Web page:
Before the U.S. Mint began to strike coins in 1793, Spanish “Silver Dollars” circulated widely in the American colonies and the new United States of America. The Spanish coins, which were struck mainly in Spain’s colonial empire in Mexico, were also known as “Pieces of Eight” – the legendary coins of pirate folklore.
In 1791, Alexander Hamilton made his recommendations to the U.S. Congress about a unique United States coinage. He suggested that the Dollar should be the basic unit of currency, and that Dollar coins should be modeled on the Spanish “Silver Dollars” in both size and weight. As a result, the first Silver Dollar, which was the Flowing Hair design in 1794, weighed 26.96 grams and was struck in .8924 silver. The weight was actually slightly less than a Spanish “Silver Dollar” because the Spanish coin used as the model had lost a little silver from being in circulation!
The Draped Bust Silver Dollar was struck from 1795-1804. The next coin was the Gobrecht Dollar, which was not struck until 1836 and was the first to be minted in .900 silver; it was followed by the Liberty Seated design from 1840-1873. The most famous Dollar coins were the Morgan Silver Dollar from 1878-1921 and the Peace Silver Dollar from 1921-1935. In general, Silver Dollars saw limited use in circulation.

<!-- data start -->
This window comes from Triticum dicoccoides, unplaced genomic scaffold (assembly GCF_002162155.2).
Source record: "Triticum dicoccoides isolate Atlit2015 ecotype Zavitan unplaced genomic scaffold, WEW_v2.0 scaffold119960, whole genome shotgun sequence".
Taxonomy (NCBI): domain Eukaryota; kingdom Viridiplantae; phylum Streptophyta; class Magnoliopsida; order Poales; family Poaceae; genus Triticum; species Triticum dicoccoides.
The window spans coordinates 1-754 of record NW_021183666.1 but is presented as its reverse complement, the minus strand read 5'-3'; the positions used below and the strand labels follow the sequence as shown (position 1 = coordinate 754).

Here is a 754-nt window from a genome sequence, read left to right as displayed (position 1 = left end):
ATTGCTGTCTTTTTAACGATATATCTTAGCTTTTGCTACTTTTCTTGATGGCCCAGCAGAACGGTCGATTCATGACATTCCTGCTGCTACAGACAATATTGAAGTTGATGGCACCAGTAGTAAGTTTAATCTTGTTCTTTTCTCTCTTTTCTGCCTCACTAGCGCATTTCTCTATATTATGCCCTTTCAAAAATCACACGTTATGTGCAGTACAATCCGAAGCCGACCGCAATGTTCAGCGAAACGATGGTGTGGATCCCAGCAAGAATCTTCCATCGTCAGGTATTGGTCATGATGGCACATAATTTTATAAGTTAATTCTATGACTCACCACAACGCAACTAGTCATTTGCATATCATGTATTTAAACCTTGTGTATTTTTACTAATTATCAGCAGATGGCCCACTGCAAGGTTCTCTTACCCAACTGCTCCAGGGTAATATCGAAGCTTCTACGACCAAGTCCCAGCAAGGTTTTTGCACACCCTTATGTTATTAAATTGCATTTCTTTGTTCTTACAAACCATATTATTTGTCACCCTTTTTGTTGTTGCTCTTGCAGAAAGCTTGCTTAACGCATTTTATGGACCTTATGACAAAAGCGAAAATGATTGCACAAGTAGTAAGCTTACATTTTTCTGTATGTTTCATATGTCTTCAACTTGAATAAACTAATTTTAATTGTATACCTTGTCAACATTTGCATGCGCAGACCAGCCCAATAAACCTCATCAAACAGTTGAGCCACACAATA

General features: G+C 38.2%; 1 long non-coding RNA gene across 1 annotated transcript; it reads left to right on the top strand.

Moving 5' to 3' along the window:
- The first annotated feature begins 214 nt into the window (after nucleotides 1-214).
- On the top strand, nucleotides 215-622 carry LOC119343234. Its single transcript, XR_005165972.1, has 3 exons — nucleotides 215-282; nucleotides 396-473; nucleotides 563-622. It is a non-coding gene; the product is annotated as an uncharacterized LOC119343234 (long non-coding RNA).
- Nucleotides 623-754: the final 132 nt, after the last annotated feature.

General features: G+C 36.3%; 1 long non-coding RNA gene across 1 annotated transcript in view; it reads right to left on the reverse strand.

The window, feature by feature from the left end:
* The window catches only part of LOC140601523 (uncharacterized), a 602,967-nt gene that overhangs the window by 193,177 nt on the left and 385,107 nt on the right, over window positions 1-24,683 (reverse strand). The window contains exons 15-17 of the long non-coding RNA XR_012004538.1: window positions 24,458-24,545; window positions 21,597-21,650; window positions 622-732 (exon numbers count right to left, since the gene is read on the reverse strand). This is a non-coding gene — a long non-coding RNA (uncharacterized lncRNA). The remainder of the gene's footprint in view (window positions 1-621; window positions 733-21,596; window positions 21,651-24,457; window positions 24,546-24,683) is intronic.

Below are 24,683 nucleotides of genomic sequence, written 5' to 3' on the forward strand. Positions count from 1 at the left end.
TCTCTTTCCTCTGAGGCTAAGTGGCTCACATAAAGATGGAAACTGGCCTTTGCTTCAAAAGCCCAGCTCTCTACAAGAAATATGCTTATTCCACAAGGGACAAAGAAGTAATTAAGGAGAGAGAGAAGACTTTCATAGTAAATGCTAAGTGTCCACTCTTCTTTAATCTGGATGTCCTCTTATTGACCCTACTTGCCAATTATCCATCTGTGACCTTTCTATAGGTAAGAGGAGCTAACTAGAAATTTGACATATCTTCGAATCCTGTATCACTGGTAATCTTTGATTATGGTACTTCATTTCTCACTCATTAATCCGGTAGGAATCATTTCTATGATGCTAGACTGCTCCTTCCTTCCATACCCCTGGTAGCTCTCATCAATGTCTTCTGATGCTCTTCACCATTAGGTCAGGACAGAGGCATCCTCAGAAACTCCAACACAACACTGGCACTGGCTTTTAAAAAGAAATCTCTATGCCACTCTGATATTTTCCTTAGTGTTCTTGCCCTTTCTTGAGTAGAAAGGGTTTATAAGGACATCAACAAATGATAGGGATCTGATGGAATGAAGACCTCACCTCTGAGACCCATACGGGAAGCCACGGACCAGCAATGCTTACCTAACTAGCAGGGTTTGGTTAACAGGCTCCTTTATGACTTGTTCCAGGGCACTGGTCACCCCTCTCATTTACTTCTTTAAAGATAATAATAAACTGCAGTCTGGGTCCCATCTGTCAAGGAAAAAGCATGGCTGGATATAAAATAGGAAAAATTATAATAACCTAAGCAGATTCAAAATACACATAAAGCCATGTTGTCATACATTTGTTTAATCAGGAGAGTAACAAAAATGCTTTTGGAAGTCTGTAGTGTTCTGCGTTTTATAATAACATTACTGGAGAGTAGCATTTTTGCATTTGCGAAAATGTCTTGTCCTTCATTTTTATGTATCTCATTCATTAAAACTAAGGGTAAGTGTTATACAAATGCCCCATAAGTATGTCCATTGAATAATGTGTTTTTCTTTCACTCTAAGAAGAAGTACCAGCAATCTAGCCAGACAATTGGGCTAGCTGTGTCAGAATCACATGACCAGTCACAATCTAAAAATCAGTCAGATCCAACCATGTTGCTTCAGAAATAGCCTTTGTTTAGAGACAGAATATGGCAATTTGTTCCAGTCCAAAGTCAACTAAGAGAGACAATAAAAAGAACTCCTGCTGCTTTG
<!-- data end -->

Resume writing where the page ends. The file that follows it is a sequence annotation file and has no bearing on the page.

Dollars coins were resurrected in 1971 with the Eisenhower Dollar, which was the first copper-nickel Dollar coin. The Anthony Dollar from 1979-1999 was the first small-sized Dollar coin, and the Sacagawea Dollar in 2000 was the first golden coin. In 2007, the U.S. Mint introduced the Presidential Dollars, the first series of commemorative Dollar coins issued for circulation.